I think it was late the afternoon because they were scrambling because they knew that they had goofed up. Oh, I’ll say because the doctor was like, uh, probably saw the ultrasound and now it’s CA you know, realize, oh, shoot Bubba. So big. We got out of there. I think we had it. We went that AF late afternoon, went down to the barrels to see accurate.
I saw him just briefly cause he was a NICU. Uh, but he wasn’t no, there’s no distress. He was in no distress. Tarp beats, normal respiratory is right. He just had a large, large head. And then we had a meeting with the doctors. In retrospect, it was comical because my wife, Kelly and I are sitting at the end of the table and they’re all down at the other end of it.
And they’re like, uh, your son has Hemi Magdalen. Cephalic, we’ve only seen it once here, but not this severe. Uh, we contacted the leading institution up in Toronto, Canada, and they’re recommended that we go and remove the large Telesphere his brain, because he’s going to have uncontrolled seizures. Uh, and when we do that, he’ll be pretty much like a vegetable and we’re just.
Uh, you know, so, and I asked that or somebody else says like, well, has he had any seizures? Uh, no, but he will then we’re like, okay. So that was that. And then the next day they released. And they said when he starts having seizures yet, but when he starts having them bring them back and we’ll, we’ll make the decision on what to do.
And we said, well, we’ll okay, well, we’re not leaning towards the brain removal. We’ll just, you know, we’ll, we’ll see. And that was it. You know, it was probably when he was. Three years old, two years old, he started having a few, a few seizures, but nothing dramatic things. Never. I mean, he has seizures, but nothing real dramatic.
David Hirsch: So is there any advice to you God, beyond the initial advice, which didn’t sound like the path wanted to go down that helped you? Put this all in perspective. I’m just slow to, like, I don’t know that there’s a handle to hold onto. Nope. Based on what you’ve just described, you know, he’s in the NICU, but it’s more like a precautionary measure.
And then they realize that everything is. It is what it is. Yeah. There’s nothing that he needs to be in the NICU for. And he goes home. You said that he didn’t have any seizures, anything of any consequence for quite some time? Uh, what, what path were you on when, I mean, what guidance were you getting? What were your expectations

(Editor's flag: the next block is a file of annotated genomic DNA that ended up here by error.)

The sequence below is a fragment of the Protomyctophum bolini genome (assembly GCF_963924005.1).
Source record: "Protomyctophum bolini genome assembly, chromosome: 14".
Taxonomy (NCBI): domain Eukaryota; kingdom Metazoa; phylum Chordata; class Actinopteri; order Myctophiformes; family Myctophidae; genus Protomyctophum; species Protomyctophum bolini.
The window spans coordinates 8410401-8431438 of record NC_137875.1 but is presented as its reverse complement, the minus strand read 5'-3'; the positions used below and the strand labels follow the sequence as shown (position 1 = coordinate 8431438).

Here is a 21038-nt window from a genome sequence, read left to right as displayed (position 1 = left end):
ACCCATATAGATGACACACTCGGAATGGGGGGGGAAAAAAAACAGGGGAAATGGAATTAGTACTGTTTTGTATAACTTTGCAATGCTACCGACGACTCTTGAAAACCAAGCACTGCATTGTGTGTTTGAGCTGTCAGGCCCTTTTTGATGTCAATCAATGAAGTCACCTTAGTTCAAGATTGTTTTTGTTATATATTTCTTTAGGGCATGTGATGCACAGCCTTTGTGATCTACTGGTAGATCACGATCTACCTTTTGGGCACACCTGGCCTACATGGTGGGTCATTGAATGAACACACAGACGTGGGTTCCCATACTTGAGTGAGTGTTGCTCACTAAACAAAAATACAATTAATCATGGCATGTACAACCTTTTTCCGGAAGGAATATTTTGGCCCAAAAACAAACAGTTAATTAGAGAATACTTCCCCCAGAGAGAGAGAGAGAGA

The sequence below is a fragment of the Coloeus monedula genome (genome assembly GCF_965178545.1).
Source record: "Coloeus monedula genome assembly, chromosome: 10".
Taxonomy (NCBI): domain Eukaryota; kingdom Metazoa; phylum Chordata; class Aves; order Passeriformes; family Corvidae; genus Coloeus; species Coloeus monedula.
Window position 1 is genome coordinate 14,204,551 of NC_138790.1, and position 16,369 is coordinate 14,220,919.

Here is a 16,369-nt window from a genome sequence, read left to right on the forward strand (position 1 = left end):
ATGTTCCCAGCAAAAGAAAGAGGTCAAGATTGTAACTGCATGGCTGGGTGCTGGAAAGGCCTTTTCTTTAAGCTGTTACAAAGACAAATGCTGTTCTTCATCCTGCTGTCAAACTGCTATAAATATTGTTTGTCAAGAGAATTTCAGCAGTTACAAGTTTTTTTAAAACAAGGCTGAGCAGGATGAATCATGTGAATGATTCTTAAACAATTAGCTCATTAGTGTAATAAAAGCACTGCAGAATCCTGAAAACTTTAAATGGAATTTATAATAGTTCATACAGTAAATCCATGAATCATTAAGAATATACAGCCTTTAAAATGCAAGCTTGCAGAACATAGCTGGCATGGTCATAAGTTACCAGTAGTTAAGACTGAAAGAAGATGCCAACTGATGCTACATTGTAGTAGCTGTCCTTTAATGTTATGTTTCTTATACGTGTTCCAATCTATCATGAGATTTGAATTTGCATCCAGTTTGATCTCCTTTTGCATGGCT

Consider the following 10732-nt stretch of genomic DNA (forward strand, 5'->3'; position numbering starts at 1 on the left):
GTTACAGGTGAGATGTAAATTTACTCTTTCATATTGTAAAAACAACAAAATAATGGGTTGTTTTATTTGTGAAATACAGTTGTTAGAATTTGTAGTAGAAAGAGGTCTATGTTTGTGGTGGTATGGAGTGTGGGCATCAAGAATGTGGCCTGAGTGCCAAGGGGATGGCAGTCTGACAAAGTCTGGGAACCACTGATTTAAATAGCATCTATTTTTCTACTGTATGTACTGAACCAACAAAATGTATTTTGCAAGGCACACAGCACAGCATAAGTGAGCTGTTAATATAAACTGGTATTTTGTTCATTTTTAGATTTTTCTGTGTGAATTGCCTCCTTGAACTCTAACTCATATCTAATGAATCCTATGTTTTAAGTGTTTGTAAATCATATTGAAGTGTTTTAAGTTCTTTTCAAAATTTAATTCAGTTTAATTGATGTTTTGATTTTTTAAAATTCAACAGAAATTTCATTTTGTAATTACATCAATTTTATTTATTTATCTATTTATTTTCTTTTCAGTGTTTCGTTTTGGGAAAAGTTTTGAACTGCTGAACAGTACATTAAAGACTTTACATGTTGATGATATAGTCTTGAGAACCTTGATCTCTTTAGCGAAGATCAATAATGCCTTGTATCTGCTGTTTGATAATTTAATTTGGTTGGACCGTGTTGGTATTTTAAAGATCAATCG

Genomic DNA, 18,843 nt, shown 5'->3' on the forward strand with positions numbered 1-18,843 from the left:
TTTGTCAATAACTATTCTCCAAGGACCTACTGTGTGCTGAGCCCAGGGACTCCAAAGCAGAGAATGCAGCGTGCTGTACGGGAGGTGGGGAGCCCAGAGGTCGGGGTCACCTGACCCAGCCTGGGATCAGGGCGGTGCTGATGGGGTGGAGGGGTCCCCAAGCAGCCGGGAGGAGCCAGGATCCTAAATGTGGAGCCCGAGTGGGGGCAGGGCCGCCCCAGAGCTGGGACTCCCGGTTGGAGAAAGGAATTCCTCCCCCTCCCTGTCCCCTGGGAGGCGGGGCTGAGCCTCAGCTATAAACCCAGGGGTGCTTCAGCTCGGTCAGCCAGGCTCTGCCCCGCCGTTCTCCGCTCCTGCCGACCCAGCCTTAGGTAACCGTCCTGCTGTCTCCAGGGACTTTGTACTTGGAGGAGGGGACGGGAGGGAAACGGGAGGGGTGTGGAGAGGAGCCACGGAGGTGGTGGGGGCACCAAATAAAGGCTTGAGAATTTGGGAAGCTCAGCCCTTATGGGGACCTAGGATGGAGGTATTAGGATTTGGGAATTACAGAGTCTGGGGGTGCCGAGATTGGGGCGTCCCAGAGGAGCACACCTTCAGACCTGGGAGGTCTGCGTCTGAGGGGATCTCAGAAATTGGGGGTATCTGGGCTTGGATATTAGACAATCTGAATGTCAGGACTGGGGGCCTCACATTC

Ray Morris: and get any guidance from anybody?
You know, Kelly’s folks were there and they were hurting. They were struggling and they were, they were trying, but they. You know, and they were drawn upon their own experience with their son, youngest son, David, and the heart condition, which, you know, the doctors thought he was going to die. And they a couple years, a year before, I think it was, they did an elective surgery that was controversial, which turned out to be successful.
So we were leaning upon them because they had been down this road a little bit. Greatest support we got besides from them was from, uh, John and Nicki Kilroy are, I would call them our lifelong friends. They’ve been around Zach and Kelly and I, and Zach before Zach was born and they were devastated too, but they basically just came alongside and was just there.
They shared, they spoke a little bit, but they didn’t come up like, well, here’s a game plan. Here’s an answer. Here’s a solution. Here’s a, they were just there. They were there to listen to us, let us lean upon them. Let us grieve with them. They grieved with us. And that was huge. That was huge. To have somebody grieve with.
You know, not grieving because they’re grieving, but the grieve, because you’re grieving, uh, that would think that was the biggest, the biggest support, you know, but it, it, uh, drew Kelly and I closer together, you know, and that’s, what’s gonna happen. It’s gonna drive you closer together or it’s going to separate you.
And it drove. We chose to allow it to drive us closer to.
David Hirsch: Well, I think of John and Nicki Kilroy is like the angels that show up in your life. You can’t predict where they’re going to be or who they’re going to be. And you just have to count your blessings that you have somebody like that. Cause it’s not always the case.